Hand lotions corresponding to Example 5 and containing 0.5% dehydroacetic acid, 0.17% hexylresorcinol or 0.5% phenoxyethanol instead of 0.5% sodium benzoate were also shown to be virucidal against rhinovirus type 2 and bactericidal against Serratia marcescens in similar tests.
The article of manufacture aspect of the invention is described in part above with the process aspect of the invention and the definitions of in vitro and objects having soft surfaces and the composition aspect of the invention and the dispensing of the compositions in pre-moistened pads or tissues.
The paper or cloth articles of the invention are coated or impregnated with glutaric acid or a glutaric acid composition by dipping, spreading, spraying, dusting or condensing glutaric acid vapor and are otherwise made by known methods of manufacture.
Dry facial tissues containing glutaric acid at concentrations of 0.5, 1.0 and 2.0 mg. per square inch, which were prepared by spraying aqueous solutions of glutaric acid onto commercially available paper tissues and drying them, inactivated rhinovirus type 2 by greater than 99.99% after a 10 min. contact at room temperature.
The package aspect of the invention combines the other aspects of the invention and is the form in which the invention is contemplated to be sold. The container can be of any type for solid or liquid contents. The instructions for virucidal use of the process, composition or article aspect of the invention can be a label, package insert or any other means of communicating such use.
|1||*||Chemical Abstracts 44:9070(g) to 44:9071(b), 1950.|
|2||Chemical Abstracts--44:9070(g) to 44:9071(b), 1950.|
|3||*||Gershon et al., Canadian Journal of Microbiology, vol. 22, pp. 1198 1201, 1976.|
|4||Gershon et al., Canadian Journal of Microbiology, vol. 22, pp. 1198-1201, 1976.|
|5||*||Gwaltney et al., Annals of Internal Medicine, vol. 88, pp. 463 467, 1978.|
|6||Gwaltney et al., Annals of Internal Medicine, vol. 88, pp. 463-467, 1978.|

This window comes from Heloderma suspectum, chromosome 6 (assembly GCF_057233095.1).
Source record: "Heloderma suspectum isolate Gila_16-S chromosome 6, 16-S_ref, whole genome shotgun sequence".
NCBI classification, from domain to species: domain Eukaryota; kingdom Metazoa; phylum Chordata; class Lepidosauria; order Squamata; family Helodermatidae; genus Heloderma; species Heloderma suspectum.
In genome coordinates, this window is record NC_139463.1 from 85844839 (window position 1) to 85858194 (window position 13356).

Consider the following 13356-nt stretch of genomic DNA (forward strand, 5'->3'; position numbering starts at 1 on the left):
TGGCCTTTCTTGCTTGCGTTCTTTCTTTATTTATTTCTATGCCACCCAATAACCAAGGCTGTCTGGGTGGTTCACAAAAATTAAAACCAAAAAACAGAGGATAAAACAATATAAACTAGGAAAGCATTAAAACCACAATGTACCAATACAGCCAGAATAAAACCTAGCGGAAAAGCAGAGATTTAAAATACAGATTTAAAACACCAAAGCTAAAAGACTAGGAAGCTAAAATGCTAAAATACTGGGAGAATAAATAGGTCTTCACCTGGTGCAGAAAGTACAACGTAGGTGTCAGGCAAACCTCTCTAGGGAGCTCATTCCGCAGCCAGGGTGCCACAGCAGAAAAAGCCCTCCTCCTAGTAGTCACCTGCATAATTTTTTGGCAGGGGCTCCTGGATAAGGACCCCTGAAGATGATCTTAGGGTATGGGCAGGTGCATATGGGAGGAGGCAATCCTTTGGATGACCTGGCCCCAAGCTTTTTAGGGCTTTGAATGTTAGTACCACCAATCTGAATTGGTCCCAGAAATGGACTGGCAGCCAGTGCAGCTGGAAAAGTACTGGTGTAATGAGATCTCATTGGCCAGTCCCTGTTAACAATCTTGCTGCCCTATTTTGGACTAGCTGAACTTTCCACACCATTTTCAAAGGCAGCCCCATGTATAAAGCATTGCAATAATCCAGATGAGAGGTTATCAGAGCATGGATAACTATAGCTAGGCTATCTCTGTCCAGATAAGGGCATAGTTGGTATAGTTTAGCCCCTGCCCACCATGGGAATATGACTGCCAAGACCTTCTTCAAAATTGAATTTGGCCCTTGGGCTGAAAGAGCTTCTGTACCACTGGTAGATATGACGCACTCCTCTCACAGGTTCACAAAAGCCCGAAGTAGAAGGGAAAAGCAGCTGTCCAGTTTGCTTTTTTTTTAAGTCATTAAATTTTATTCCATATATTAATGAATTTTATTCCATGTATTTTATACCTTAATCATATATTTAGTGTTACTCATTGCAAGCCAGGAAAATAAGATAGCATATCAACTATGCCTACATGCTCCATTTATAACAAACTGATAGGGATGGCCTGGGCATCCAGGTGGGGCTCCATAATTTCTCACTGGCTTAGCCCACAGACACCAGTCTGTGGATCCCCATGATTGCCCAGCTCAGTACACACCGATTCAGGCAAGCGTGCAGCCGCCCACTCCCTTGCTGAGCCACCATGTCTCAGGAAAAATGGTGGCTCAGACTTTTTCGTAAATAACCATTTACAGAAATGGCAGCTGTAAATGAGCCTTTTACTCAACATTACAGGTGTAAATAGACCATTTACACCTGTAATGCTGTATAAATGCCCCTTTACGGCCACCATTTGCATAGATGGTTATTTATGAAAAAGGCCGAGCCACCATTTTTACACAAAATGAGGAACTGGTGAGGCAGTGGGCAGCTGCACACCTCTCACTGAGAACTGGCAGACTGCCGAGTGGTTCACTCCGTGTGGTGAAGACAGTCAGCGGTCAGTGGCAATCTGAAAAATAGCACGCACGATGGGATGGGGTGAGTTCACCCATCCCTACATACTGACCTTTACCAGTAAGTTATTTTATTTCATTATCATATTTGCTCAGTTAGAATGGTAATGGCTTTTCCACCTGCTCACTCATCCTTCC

|7||*||Hendley et al., The New England Journal of Medicine, vol. 288, pp. 1361 1364, 1973.|
|8||Hendley et al., The New England Journal of Medicine, vol. 288, pp. 1361-1364, 1973.|
|9||*||Reed et al., J. of Infectious Diseases, vol. 133, Jun., 1976, pp. 128 135.|
|10||Reed et al., J. of Infectious Diseases, vol. 133, Jun., 1976, pp. 128-135.|
|11||*||Stock et al., Cancer Research, vol. 20, No. 5, Part 2, Jun. 1960, pp. 193 195 and 236, (No. 19457).|
|12||Stock et al., Cancer Research, vol. 20, No. 5, Part 2, Jun. 1960, pp. 193-195 and 236, (No. 19457).|
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|U.S. Classification||514/574, 424/443, 424/446|
|International Classification||A61K39/125, A01N37/04, A61K39/12, A61K39/145, C12N7/06, A61K39/155|
|Cooperative Classification||C12N7/00, A01N37/04, C12N2770/32063|
|European Classification||C12N7/00, A61K39/125, A01N37/04, A61K39/145, A61K39/155, A61K39/12|
|Mar 26, 1982||AS||Assignment|
Owner name: STERLING DRUG INC., 90 PARK AVE., NEW YORK, NY. 10
Free format text: ASSIGNMENT OF ASSIGNORS INTEREST.;ASSIGNOR:DIANA, GUY D.;REEL/FRAME:003986/0451
Effective date: 19820326
Owner name: STERLING DRUG INC., NEW YORK
Free format text: ASSIGNMENT OF ASSIGNORS INTEREST;ASSIGNOR:DIANA, GUY D.;REEL/FRAME:003986/0451
Effective date: 19820326
|Dec 16, 1991||FPAY||Fee payment|
Year of fee payment: 4
|Jan 16, 1996||FPAY||Fee payment|
Year of fee payment: 8
|Jan 21, 2000||FPAY||Fee payment|
Year of fee payment: 12